Angels vs Demons [FringeTIX]
Lumina Vocal Ensemble @ Barr Smith Library – Reading Room
3:00pm, Sun 21 Feb 2010
I’ve discovered that an injection of taurine into my mid-afternoon routine (in the form of Red Bull) is almost necessary to be able to push through the day with my eyes open at all times; so, ambling towards Adelaide Uni’s BSL, I dropped by the KBS Convenience Store (two Red Bulls for $5.50!) and neck one before heading to one of my favourite places in Adelaide – Wills Court, within the Uni Grounds. I find it remarkably tranquil – more so when they’ve got water flowing in the pool there – and the warm day and quiet surroundings soon have my eyelids drooping. Anxious to keep the drowsiness out of shows, I decided that the right thing to do was to meditate for a bit.
Forget good versus evil, or light versus dark… Red Bull versus meditation is where the real battle is. It’s bloody hard to drag a racing heart into a meditative state, let me tell you.
Eventually, a bit better rested, I head down to the Reading Room of the Barr Smith Library for this performance. The Reading Room is another of my favourite places in Adelaide, partly because of its inspirational beauty, but also because of memories of lustful teenage fumblings within it’s sleepy hallowed halls. The Room is implicitly split into two – one half providing ample space for the performers (and which they utilise well), the other containing a surprisingly large audience.
The Lumina Vocal Ensemble consist of a healthy fifteen choral singers, and they seemed to exude a distinct mood that felt like I imagined “renaissance” should feel. The opening piece, Dies Irae, Dies Illa, sees half-a-dozen men from the Ensemble perched at the far end of the Reading Room – an aeon away, but the space adds a stunning echoic ambience to the sound.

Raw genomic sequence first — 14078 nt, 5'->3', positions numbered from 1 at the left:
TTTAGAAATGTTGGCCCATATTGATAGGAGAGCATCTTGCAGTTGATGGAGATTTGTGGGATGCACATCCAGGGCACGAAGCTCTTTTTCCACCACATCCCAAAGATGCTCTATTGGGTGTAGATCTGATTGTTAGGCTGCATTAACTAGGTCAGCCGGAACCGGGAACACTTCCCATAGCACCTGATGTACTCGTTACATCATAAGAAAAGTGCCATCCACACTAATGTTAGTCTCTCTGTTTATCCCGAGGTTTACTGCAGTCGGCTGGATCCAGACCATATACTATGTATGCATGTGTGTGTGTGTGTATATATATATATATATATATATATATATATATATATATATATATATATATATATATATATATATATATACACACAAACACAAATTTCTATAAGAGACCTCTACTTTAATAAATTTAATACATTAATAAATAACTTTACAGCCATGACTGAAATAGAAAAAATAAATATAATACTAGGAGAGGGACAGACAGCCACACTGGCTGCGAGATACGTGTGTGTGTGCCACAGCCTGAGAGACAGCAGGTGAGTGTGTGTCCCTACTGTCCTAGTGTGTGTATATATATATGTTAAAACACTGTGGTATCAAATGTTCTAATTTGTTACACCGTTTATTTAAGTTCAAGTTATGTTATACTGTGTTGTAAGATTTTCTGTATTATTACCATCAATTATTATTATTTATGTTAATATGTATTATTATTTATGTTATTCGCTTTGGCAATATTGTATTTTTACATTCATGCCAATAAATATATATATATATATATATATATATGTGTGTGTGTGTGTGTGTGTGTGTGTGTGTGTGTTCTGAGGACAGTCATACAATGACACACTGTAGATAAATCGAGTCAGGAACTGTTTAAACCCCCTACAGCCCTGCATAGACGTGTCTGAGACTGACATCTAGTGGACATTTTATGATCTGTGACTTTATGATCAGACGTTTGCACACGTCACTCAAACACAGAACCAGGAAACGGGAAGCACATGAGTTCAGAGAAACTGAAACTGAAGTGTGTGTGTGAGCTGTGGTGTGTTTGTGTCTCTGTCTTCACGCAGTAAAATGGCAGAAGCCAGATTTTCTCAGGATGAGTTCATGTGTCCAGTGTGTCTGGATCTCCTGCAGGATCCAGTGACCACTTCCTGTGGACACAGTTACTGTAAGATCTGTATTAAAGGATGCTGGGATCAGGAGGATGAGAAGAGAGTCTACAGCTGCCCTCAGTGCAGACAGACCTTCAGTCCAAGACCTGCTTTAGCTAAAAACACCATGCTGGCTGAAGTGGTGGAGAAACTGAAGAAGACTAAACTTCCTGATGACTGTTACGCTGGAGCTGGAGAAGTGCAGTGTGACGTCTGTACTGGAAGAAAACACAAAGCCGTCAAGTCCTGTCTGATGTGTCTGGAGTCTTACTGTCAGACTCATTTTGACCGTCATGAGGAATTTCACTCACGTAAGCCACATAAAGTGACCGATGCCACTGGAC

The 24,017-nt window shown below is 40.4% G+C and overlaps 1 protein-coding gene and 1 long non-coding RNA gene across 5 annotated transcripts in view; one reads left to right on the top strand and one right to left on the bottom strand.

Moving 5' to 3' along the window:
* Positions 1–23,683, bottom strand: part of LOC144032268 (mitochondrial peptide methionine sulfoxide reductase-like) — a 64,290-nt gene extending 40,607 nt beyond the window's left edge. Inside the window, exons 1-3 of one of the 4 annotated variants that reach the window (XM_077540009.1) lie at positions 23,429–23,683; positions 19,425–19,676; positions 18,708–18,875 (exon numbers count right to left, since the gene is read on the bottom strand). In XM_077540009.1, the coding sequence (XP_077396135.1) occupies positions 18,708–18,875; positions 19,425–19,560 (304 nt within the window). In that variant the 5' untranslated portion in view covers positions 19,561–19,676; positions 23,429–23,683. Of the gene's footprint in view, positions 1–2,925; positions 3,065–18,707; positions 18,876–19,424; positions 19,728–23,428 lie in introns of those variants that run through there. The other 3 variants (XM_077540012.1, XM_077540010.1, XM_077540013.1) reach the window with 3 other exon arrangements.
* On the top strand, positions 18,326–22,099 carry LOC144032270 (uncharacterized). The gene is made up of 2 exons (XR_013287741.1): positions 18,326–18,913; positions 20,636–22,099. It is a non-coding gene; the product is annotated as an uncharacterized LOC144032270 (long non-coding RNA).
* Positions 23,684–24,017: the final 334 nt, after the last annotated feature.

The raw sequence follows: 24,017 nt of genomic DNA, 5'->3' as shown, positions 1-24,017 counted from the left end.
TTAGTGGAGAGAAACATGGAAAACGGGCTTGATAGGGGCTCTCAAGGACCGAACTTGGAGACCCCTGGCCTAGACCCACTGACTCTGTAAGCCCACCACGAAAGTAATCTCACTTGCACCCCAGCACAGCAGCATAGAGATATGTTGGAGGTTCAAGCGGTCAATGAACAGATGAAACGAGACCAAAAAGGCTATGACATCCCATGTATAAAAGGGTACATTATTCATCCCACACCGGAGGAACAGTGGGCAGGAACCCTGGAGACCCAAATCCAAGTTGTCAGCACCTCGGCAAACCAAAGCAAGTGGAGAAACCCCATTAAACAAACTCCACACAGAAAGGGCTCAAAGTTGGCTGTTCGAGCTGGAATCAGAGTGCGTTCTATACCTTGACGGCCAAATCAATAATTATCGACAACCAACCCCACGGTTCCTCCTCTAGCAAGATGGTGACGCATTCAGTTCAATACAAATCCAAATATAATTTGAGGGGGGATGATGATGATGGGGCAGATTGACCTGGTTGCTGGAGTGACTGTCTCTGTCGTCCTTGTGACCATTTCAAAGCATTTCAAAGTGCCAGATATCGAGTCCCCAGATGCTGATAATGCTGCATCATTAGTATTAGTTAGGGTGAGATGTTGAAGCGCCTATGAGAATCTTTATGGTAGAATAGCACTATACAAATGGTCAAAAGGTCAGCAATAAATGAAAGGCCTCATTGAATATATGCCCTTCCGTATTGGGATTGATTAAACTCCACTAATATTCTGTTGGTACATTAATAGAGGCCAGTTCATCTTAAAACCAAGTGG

The men move to the implicit barrier that separates Them from Us, and are joined by the rest of the Ensemble for Anna Pope’s The Traveller. Part I features some lovely gender-split overlays and alternations between the men and the women, and Part II is simply thrilling – explosions in tempo create a real rollercoaster of a listening experience. James Scott’s baritone solo in Part III, though, is absolutely amazing.
Saam Thorne’s The Common Perception of Demons is brilliantly constructed, with the Ensemble clapping and stomping the pace into the piece; The Truth of Demonic Existence is an almost mirror-image of a follow-up, with wind-whistles and clicks creating ambience. The penultimate song Faire is the Heaven has a stunning conclusion, but then Rachel Sag’s Speak Of The Devil kicks in straight away… complete with a breakdown and a rap(!), this is a very contemporary end to an otherwise classical performance.
I loved this, I really did. With the sun streaming through the BSL windows, it’s an utterly ethereal experience hearing these soaring voices and orchestrations echo throughout the Room. The Ensemble themselves were glorious; the songs (mostly penned by members of the Ensemble) worked brilliantly.
Possibly the only technical negative to be levelled at this show would be that the accompanying projected images & videos added nothing, providing only the opportunity of distraction. And what was up with the snippets of Metropolis during Faire Is The Heaven? What’s that about?
There was one other downside, though – the reluctance of the audience to applaud at the end of each song, leaving uncomfortable pauses heavy in the air. The fact that I feel guilty not starting the applause myself is a handy reminder that I’m quite a sheep in that regard – awareness of which comes back to bite me further into this Fringe. But more on that later ;)